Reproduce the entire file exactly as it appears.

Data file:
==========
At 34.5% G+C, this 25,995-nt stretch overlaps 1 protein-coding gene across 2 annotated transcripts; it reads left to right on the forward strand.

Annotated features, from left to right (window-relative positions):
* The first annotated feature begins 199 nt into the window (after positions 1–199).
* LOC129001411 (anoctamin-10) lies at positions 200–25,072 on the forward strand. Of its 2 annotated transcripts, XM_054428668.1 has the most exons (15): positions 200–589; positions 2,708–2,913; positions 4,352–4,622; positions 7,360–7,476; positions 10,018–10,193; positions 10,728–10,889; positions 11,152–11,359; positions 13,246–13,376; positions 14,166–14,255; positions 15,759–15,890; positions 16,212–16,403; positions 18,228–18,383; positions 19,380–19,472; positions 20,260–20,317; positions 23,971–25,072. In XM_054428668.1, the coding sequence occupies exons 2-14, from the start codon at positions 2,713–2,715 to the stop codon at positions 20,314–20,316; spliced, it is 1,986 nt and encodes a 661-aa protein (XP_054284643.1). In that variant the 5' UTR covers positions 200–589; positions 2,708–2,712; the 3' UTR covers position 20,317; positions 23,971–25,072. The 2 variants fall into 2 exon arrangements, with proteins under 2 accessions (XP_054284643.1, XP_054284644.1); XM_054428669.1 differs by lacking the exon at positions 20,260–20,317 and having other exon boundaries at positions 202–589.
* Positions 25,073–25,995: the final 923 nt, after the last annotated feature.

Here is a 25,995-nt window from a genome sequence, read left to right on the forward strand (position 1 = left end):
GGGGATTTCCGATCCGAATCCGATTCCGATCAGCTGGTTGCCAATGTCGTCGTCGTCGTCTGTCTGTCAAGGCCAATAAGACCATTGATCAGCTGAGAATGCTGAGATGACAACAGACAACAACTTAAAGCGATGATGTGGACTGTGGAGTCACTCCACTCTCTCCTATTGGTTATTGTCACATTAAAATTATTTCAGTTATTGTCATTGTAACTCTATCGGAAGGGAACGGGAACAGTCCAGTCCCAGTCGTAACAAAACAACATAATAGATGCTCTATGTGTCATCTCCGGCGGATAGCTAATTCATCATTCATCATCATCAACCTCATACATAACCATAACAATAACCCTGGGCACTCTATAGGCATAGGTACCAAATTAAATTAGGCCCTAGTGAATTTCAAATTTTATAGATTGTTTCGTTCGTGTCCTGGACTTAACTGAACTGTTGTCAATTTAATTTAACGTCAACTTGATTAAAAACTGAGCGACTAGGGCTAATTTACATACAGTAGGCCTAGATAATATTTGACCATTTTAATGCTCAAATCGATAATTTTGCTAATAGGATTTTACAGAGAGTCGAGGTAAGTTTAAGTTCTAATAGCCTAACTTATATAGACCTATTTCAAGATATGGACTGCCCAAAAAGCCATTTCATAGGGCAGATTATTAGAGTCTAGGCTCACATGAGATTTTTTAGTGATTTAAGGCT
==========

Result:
At 34.5% G+C, this 25,995-nt stretch overlaps 1 protein-coding gene across 2 annotated transcripts; it reads left to right on the forward strand.

Annotated features, from left to right (window-relative positions):
* The first annotated feature begins 199 nt into the window (after positions 1–199).
* LOC129001411 (anoctamin-10) lies at positions 200–25,072 on the forward strand. Of its 2 annotated transcripts, XM_054428668.1 has the most exons (15): positions 200–589; positions 2,708–2,913; positions 4,352–4,622; positions 7,360–7,476; positions 10,018–10,193; positions 10,728–10,889; positions 11,152–11,359; positions 13,246–13,376; positions 14,166–14,255; positions 15,759–15,890; positions 16,212–16,403; positions 18,228–18,383; positions 19,380–19,472; positions 20,260–20,317; positions 23,971–25,072. In XM_054428668.1, the coding sequence occupies exons 2-14, from the start codon at positions 2,713–2,715 to the stop codon at positions 20,314–20,316; spliced, it is 1,986 nt and encodes a 661-aa protein (XP_054284643.1). In that variant the 5' UTR covers positions 200–589; positions 2,708–2,712; the 3' UTR covers position 20,317; positions 23,971–25,072. The 2 variants fall into 2 exon arrangements, with proteins under 2 accessions (XP_054284643.1, XP_054284644.1); XM_054428669.1 differs by lacking the exon at positions 20,260–20,317 and having other exon boundaries at positions 202–589.
* Positions 25,073–25,995: the final 923 nt, after the last annotated feature.

Here is a 25,995-nt window from a genome sequence, read left to right on the forward strand (position 1 = left end):
GGGGATTTCCGATCCGAATCCGATTCCGATCAGCTGGTTGCCAATGTCGTCGTCGTCGTCTGTCTGTCAAGGCCAATAAGACCATTGATCAGCTGAGAATGCTGAGATGACAACAGACAACAACTTAAAGCGATGATGTGGACTGTGGAGTCACTCCACTCTCTCCTATTGGTTATTGTCACATTAAAATTATTTCAGTTATTGTCATTGTAACTCTATCGGAAGGGAACGGGAACAGTCCAGTCCCAGTCGTAACAAAACAACATAATAGATGCTCTATGTGTCATCTCCGGCGGATAGCTAATTCATCATTCATCATCATCAACCTCATACATAACCATAACAATAACCCTGGGCACTCTATAGGCATAGGTACCAAATTAAATTAGGCCCTAGTGAATTTCAAATTTTATAGATTGTTTCGTTCGTGTCCTGGACTTAACTGAACTGTTGTCAATTTAATTTAACGTCAACTTGATTAAAAACTGAGCGACTAGGGCTAATTTACATACAGTAGGCCTAGATAATATTTGACCATTTTAATGCTCAAATCGATAATTTTGCTAATAGGATTTTACAGAGAGTCGAGGTAAGTTTAAGTTCTAATAGCCTAACTTATATAGACCTATTTCAAGATATGGACTGCCCAAAAAGCCATTTCATAGGGCAGATTATTAGAGTCTAGGCTCACATGAGATTTTTTAGTGATTTAAGGCT